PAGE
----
Photo from the Pennsylvania Horticultural Society, depicting a corner lot in Philadelphia.
Stabilization is the first step for any green strategy. It is the basic treatment of a vacant lot through cleaning, seeding for grass, and planting trees to correct the blighted condition of that lot.
Lot stabilization can be an individual initiative or community effort. Stabilization is often undertaken as an informal volunteer task by community members. However, it is best to work through a community organization since that organization can provide institutional support, visibility, and funding.
1. Make sure to get permission from site owners before entering onto a site. For City-owned lots, use the Litter Clean-Up Application.
2. Clear and dispose of debris on lot including trash, overgrown vegetation, and any large objects such as abandoned cars or air conditioning units.
3. Amend and grade the soil for proper slope and drainage. Proper drainage ensures healthier vegetation and prevents excess erosion.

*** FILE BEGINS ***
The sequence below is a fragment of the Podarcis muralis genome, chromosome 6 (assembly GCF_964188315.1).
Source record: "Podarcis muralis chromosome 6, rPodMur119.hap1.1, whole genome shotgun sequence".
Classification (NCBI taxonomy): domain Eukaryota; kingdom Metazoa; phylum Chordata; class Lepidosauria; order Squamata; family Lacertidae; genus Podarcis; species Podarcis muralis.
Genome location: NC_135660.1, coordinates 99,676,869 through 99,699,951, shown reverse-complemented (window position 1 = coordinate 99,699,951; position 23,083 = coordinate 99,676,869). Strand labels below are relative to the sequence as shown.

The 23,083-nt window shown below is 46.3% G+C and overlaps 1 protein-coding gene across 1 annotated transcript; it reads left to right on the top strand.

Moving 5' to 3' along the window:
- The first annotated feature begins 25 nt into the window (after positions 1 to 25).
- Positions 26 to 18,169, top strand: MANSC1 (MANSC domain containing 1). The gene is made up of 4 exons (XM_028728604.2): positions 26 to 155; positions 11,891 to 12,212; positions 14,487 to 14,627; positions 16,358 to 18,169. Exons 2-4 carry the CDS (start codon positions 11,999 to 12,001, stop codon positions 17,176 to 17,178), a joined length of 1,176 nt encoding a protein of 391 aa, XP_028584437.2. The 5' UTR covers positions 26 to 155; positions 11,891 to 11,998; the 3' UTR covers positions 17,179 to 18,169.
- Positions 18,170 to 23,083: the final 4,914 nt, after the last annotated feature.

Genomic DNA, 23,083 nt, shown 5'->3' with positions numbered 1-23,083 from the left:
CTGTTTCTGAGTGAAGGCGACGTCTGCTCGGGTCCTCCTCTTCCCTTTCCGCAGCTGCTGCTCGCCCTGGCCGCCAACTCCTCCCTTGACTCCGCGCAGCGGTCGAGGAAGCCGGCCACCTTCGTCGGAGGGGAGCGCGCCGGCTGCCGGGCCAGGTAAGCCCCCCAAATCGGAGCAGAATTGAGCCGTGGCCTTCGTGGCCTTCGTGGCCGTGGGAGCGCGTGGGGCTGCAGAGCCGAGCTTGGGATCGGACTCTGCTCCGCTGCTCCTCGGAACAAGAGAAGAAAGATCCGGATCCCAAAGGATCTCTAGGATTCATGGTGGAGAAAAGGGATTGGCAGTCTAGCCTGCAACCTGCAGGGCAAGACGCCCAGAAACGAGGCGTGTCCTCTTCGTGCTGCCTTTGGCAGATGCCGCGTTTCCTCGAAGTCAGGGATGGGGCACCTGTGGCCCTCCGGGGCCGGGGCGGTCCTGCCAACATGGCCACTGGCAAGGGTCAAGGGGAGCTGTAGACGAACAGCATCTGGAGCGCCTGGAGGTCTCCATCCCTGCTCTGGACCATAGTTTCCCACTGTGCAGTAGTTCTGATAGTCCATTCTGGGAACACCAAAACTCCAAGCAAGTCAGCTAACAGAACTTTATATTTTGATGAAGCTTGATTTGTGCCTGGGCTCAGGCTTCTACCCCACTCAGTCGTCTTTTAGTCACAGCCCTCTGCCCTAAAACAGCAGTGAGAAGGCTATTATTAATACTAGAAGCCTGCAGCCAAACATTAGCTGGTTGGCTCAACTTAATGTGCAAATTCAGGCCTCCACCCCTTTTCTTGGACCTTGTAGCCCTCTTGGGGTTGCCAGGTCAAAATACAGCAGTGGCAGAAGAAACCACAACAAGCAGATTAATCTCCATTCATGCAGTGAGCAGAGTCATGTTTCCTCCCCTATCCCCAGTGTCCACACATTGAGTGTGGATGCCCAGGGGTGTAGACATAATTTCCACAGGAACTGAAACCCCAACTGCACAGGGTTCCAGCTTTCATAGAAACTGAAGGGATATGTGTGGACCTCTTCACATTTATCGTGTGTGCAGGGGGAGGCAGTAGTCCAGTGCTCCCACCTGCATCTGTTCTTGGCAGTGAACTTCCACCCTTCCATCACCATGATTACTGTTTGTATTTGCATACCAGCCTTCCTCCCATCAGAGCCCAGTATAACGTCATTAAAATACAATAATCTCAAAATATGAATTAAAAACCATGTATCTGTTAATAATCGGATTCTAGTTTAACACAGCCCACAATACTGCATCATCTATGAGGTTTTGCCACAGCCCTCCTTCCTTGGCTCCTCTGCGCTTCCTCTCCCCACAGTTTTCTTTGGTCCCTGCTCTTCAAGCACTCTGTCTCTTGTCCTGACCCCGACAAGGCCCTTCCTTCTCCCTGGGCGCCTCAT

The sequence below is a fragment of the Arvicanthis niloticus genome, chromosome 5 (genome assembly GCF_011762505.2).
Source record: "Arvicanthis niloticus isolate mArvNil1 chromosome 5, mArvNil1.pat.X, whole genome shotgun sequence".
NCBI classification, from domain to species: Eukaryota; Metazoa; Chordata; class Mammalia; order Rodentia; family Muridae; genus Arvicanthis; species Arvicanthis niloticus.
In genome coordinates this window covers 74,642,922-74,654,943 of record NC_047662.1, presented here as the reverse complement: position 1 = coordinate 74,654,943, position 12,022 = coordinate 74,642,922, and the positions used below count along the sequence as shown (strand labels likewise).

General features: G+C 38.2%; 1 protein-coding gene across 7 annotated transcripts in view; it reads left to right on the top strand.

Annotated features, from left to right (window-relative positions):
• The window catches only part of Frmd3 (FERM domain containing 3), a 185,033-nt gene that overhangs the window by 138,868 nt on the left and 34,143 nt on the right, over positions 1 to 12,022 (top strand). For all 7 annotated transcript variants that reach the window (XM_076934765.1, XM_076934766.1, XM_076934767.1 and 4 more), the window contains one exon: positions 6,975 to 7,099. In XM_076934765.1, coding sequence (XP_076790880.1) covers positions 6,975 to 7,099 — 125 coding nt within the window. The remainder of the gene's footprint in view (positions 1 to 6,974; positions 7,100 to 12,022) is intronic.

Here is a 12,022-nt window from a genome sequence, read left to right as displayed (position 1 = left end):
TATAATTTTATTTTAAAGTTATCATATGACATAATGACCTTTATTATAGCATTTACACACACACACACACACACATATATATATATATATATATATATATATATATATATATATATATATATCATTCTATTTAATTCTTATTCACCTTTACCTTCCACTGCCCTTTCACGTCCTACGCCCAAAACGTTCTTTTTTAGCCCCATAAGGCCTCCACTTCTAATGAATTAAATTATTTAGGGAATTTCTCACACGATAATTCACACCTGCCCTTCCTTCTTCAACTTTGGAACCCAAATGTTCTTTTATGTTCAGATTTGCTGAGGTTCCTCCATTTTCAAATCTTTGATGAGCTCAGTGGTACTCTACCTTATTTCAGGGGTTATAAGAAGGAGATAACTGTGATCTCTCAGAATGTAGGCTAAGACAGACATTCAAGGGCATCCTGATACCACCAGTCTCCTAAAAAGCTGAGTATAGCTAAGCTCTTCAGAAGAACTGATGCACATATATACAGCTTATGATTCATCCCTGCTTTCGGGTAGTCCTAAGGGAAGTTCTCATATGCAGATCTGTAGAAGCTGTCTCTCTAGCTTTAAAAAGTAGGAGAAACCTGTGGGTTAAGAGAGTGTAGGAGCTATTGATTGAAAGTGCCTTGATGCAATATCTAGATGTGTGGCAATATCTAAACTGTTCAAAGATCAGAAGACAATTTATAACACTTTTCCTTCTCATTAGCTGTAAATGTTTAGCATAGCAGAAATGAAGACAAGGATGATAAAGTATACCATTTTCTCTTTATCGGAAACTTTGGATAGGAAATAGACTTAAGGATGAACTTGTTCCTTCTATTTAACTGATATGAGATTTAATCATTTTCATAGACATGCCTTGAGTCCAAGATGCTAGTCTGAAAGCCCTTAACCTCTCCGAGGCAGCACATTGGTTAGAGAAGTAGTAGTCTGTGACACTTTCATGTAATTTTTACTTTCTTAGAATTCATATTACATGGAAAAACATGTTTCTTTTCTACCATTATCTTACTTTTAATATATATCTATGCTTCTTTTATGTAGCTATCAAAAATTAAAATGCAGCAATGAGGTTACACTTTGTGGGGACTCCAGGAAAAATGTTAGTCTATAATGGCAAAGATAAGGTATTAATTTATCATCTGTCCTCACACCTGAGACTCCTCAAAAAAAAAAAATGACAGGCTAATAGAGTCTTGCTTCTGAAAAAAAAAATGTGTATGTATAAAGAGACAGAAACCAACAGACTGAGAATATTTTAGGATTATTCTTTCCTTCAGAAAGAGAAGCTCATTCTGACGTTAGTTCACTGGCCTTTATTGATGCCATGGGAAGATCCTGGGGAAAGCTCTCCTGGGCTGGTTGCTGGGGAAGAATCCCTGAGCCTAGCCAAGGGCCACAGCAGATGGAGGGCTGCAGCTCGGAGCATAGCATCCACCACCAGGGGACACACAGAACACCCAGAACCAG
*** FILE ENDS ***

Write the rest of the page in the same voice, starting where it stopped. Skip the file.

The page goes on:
4. Test soil for toxins and contaminants and prepare the soil for grass cover by applying fertilizer and mulch to the ground.
5. Plant grass, trees, and flowers to make the lot green and beautiful. Picking the right types of plants that are easy to maintain will make your work over time easier.
6. Fence the lot using a basic wood fence or low shrubs to show that the lot is cared for and to prevent further dumping.
7. Maintain the lot’s appearance throughout the year – mowing, watering, trimming trees, raking leaves, etc.
Lot stabilization requires few resources other than a desire to improve neighborhood appearance and a commitment of time. Stabilization of a lot can be achieved without ownership. Often neighborhood groups undertake these projects at will, with or without approval from the lots’ owners. However, please be aware of the risks associated with this option. For example, owners have the right to stop the project at any time without notice resulting in a total loss of your resources. If a lot is privately owned, an agreement (verbally or in writing) with the owner is the safest option.
Although any blighted lot is a candidate for stabilization, it is recommended that parties interested in lot stabilization should not attempt to own the lots unless the parties have a specific long-term strategy in mind for that stabilized lot. Lastly, involved parties should check with City regulators about planting lawns.
- Improved neighborhood appearance
- Deterrence of criminal activities
- Increased property values
- Healthier ecosystem
- Top soil
- Grass seed